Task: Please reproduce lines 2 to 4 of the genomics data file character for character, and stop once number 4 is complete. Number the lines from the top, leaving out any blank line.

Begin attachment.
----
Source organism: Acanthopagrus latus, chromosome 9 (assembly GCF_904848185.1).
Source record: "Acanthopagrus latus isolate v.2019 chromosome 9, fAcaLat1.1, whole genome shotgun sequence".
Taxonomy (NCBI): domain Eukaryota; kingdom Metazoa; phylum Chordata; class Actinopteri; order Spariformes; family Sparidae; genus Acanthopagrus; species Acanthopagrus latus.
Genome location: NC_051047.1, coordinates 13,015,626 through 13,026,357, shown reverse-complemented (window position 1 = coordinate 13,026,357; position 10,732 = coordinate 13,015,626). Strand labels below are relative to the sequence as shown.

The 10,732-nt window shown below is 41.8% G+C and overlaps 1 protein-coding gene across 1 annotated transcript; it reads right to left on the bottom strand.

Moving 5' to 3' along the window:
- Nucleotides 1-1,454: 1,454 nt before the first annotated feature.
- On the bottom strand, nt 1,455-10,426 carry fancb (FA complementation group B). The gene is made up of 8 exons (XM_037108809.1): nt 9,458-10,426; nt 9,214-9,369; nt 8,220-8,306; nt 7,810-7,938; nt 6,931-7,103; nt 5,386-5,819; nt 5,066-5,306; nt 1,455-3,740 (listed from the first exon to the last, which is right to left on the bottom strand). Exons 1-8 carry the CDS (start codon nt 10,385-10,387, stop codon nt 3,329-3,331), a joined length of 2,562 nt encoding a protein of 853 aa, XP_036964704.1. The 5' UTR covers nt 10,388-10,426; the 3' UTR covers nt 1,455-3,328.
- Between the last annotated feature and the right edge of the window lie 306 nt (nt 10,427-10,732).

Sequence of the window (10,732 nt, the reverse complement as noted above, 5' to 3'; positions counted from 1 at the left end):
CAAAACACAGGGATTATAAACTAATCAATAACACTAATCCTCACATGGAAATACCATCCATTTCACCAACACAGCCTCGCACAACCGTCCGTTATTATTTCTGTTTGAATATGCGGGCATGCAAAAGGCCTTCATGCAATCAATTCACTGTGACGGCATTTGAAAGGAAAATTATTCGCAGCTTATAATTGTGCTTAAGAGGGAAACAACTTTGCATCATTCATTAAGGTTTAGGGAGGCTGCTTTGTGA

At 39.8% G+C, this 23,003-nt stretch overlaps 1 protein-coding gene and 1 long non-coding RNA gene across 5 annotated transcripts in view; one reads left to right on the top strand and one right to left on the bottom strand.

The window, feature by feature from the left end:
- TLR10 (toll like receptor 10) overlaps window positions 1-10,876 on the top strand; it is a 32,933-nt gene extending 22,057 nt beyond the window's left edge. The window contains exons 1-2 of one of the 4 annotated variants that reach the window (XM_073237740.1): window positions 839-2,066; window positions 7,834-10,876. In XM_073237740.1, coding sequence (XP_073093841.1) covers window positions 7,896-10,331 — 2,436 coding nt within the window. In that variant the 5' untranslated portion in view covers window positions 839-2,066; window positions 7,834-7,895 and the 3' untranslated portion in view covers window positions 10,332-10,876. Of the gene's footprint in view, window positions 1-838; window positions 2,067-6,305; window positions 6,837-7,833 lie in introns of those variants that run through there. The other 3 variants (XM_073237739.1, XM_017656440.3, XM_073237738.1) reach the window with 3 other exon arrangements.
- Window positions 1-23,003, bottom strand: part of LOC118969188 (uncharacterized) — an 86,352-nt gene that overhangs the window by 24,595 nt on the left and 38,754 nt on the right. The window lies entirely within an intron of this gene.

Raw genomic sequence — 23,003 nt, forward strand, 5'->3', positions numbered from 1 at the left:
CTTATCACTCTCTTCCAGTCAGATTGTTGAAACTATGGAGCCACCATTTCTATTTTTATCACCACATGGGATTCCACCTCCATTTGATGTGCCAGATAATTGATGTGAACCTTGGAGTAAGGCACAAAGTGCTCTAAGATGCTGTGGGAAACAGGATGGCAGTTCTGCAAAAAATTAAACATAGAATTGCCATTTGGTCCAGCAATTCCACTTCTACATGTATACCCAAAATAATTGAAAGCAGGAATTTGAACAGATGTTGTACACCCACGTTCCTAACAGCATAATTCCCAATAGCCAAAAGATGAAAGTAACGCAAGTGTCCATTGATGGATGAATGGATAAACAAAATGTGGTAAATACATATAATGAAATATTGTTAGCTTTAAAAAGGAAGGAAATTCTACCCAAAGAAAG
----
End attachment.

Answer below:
Source record: "Acanthopagrus latus isolate v.2019 chromosome 9, fAcaLat1.1, whole genome shotgun sequence".
Taxonomy (NCBI): domain Eukaryota; kingdom Metazoa; phylum Chordata; class Actinopteri; order Spariformes; family Sparidae; genus Acanthopagrus; species Acanthopagrus latus.
Genome location: NC_051047.1, coordinates 13,015,626 through 13,026,357, shown reverse-complemented (window position 1 = coordinate 13,026,357; position 10,732 = coordinate 13,015,626). Strand labels below are relative to the sequence as shown.